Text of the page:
Turning schools into a safer space

Law enforcement school resource officers (SROs) have their hands full battling disorder, ill-discipline and trying to prevent crime at Cedar High School in Tafelsig.

Thirty-six law enforcement officers (SROs) have been deployed in pairs at 18 schools identified by the Western Cape Education Department as priority schools in need of intervention services.

Paid for by the City of Cape Town, two SROs, a man and woman, are deployed at each school from 8am until 3pm daily.

This year, the City’s law enforcement, Metro police and traffic services departments have joined the back-to-school fray by providing a number of services designed to help keep pupils safe.

The Plainsman caught up with SROs Lee-ann Adams and Brendon Permall at Cedar High School.

Before being deployed to Cedar High School, Ms Adams was a member of the City’s law enforcement’s stabilisation unit in Manenberg, where she dealt with gangsters and suspected criminals.

“It is completely different working with the pupils. You have to use a different approach to prevent them from doing crime,” she said.

Ms Adams said it was difficult to enforce the law, when pupils came from different backgrounds and where, often, their parents do not care.

“So often we hear ‘Wie is jy? My ma weet ek rook en sy het nie ’* probleem daarmee nie’.” (“Who are you? My mother knows I smoke, and she doesn’t have a problem with it.”)

Ms Adams said she cannot just shout at a pupil because before then the teacher and the principal may have already had words with the pupil.

“Each pupil is different, and I need to approach each situation differently,” she said.

Mr Permall said the most satisfying part of his job was to know that he had made a difference in at least one pupil’s life.

“They (the pupils) have two choices – a life of crime or life without it and I must show them how it would be without crime,” he said.

Mr Permall started his stint with law enforcement at the Rocklands school in 2015, where he cultivated relationships with the staff and pupils.

Last year, they were able to foil an incident of gang violence.

Principal David Charles said since the SROs’ deployment, they had seen a difference in discipline and respect among the pupils.

“(The SROs) have been able to build relationships, trust and inform staff of things going to happen,” he said.

The SROs arrived at the school months after parent Gilliano Smith, 34, who had been released from prison on Friday May 8, 2015, was shot and killed shortly before 8am, on the corner of Robin and Weltevreden roads in Rocklands, a few metres from the entrance to Cedar High School where his son was a Grade 8 pupil (“Six dead over four days in ’Plain shootings,” Plainsman May 13, 2015).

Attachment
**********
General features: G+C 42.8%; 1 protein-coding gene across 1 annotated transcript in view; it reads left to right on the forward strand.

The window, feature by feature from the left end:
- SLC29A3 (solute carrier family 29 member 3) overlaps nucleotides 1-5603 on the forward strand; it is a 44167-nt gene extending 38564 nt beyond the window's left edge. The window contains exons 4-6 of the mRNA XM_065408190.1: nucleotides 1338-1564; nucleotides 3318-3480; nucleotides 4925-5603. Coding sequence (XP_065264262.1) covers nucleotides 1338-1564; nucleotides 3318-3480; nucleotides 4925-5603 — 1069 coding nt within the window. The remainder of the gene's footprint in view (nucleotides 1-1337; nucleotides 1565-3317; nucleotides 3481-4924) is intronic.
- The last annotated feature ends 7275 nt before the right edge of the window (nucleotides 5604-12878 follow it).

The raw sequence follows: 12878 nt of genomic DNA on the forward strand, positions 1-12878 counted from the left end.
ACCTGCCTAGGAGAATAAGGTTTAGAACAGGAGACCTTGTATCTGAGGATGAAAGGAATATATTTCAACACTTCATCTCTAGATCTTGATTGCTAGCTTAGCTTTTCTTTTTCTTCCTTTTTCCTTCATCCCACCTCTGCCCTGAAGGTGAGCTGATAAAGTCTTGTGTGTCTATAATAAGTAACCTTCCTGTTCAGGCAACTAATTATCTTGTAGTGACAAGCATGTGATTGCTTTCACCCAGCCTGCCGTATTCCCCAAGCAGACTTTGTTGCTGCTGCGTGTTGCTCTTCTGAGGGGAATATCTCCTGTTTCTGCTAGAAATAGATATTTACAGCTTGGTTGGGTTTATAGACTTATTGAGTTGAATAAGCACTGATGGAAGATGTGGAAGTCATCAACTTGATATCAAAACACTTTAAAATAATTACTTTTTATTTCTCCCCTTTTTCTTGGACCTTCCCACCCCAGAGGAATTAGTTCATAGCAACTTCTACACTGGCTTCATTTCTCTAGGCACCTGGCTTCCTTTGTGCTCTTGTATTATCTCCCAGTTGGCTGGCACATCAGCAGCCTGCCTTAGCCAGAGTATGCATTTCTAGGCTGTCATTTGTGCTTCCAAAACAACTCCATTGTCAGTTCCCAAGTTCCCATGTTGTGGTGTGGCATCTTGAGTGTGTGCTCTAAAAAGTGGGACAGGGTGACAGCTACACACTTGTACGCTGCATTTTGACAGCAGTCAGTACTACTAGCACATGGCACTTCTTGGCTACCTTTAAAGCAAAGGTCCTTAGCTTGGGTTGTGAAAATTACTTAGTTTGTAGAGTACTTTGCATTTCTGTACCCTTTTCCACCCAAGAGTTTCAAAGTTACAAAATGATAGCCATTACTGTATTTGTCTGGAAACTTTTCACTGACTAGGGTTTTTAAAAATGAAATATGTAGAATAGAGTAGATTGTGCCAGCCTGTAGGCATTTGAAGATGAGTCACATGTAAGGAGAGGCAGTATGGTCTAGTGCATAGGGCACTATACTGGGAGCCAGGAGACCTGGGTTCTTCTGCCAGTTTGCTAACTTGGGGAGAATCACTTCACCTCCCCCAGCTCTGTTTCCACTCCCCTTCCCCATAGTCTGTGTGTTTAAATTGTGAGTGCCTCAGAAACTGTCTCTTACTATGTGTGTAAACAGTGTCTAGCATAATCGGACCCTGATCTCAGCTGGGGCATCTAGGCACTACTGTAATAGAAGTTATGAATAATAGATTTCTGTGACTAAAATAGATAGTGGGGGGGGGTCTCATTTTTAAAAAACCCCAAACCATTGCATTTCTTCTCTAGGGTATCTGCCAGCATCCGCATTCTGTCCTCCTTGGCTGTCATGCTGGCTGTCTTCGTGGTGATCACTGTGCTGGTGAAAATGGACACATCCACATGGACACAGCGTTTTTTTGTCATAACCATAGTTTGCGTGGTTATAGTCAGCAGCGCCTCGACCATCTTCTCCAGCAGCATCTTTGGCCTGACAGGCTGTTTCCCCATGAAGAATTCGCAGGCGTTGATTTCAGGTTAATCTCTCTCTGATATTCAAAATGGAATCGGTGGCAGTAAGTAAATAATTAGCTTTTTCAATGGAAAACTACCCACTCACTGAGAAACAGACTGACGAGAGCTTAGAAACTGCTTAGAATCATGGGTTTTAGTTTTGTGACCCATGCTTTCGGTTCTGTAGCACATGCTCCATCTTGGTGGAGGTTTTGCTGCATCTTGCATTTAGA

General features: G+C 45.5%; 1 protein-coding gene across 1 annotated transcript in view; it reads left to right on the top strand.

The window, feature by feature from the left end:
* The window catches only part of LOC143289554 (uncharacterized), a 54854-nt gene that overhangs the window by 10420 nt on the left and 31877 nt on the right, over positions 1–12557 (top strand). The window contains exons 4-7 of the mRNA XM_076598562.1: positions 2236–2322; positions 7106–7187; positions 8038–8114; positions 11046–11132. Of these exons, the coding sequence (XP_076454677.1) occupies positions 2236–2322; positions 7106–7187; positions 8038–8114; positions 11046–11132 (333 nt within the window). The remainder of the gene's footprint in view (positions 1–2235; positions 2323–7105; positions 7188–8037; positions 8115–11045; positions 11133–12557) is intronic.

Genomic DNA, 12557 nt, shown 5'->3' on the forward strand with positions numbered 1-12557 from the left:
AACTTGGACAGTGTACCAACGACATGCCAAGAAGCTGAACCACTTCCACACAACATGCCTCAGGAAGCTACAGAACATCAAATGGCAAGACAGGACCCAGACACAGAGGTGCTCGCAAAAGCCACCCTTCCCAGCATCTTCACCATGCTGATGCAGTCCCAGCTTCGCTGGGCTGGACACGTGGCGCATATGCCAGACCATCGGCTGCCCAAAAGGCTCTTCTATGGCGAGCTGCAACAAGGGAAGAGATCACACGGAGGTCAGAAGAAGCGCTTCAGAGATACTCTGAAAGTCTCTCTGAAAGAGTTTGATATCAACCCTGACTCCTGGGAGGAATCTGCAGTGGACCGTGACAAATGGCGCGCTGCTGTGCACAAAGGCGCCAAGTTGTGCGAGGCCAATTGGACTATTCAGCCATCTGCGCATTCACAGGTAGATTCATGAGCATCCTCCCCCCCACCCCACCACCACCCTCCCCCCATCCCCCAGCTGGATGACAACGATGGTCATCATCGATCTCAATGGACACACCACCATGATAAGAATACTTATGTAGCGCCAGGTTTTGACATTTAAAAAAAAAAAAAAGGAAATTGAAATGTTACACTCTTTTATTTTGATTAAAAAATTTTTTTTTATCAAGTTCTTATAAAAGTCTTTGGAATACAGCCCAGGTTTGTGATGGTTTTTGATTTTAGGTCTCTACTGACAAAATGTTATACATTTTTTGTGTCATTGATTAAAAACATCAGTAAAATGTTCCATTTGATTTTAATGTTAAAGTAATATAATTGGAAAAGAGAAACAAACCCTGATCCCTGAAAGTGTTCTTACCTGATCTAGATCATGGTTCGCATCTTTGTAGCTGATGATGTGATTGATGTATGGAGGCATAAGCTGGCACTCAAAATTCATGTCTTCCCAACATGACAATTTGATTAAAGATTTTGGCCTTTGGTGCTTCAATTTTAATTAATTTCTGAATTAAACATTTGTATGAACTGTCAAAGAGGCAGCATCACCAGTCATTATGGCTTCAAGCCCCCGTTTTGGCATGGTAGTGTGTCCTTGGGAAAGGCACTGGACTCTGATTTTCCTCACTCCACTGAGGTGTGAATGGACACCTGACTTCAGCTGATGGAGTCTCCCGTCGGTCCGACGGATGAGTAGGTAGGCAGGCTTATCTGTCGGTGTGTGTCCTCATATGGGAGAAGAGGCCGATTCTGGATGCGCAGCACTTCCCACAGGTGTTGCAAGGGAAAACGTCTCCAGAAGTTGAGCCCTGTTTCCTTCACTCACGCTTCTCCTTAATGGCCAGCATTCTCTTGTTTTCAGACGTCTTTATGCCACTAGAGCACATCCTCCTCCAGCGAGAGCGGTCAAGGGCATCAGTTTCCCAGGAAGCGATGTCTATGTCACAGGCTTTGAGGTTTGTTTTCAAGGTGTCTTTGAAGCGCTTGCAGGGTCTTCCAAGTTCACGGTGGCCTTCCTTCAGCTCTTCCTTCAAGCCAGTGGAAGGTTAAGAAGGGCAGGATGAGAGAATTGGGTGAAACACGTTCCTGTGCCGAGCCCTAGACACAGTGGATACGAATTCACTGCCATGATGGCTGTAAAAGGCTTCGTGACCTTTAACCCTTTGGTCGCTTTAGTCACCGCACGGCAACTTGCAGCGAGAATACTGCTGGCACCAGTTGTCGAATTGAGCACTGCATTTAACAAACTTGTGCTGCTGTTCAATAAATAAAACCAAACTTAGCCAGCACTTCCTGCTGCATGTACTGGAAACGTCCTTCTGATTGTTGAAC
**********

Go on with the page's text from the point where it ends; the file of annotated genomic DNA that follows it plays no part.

Mr Charles said since then staff had been in WhatsApp communication during school and had ensured that two-way radios are operational to alert them of possible trouble.

Tafelsig High School principal Ruschda O’Shea said while she was grateful for the deployment of the SROs, a lot more was expected and they needed more officers.

There are 1 079 pupils at the Tafelsig school, which has been plagued by gang violence but with the visible law enforcement officers, criminals were made to think twice.

She echoed the sentiments of JP Smith, mayoral committee member for safety and security, that school resource officers provided a valuable service.

Last year, SROs reported the arrest of two pupils at Cedar, another at Tafelsig; 75 units of drugs were confiscated at Cedar and a 104 units at Tafelsig; five weapons were taken from pupils at Cedar and seven at Tafelsig.

Six by-law contraventions were reported at Cedar and two at Tafelsig. Similarly, 13 scholar transport drivers were found contravening the National Road Traffic Act.

On the roads, the City’s transport enforcement unit focuses on whether public transport vehicles (including scholar transport) have operating licences, whether the vehicles are roadworthy, and whether the drivers of such vehicles are fit to be behind the steering wheel.

“SROs are tasked with the early identification of illegal activities and potential risks, patrolling the school grounds to nip criminal activity or anti-social behaviour in the bud, and helping to develop safe movement corridors with local security agencies in high-risk areas,” said Mr Smith.

Vehicles that do not have operating licences or that operate contrary to the conditions of their operating licences are impounded.

The unit also focuses on the overloading of vehicles and whether scholars are being transported in the back of goods compartments.

Scholar transport vehicles which are not roadworthy, are suspended and the driver is requested to make the necessary arrangements to have a replacement vehicle sent to continue the journey.

Mr Smith appealed to parents to check the bona fides of their children’s school transport operators and to make sure that they have the necessary permits and that their vehicles are safe.

“There are many safe, reliable operators but there are many others who wouldn’t think twice about placing lives at risk to make a quick buck,” he said.

“Apart from the focus on scholar transport, we also appeal to road users to be particularly cautious around school zones. It’s important to slow down, pay attention and to come to a complete stop at all stop signs and red traffic lights.

“Remember that at student safety patrols, pedestrians of all ages have the right of way,” said Mr Smith.

The law requires motorists to stop for pedestrians in the crosswalk. He said all drivers needed to recognise the special safety needs of pedestrians, especially children he said.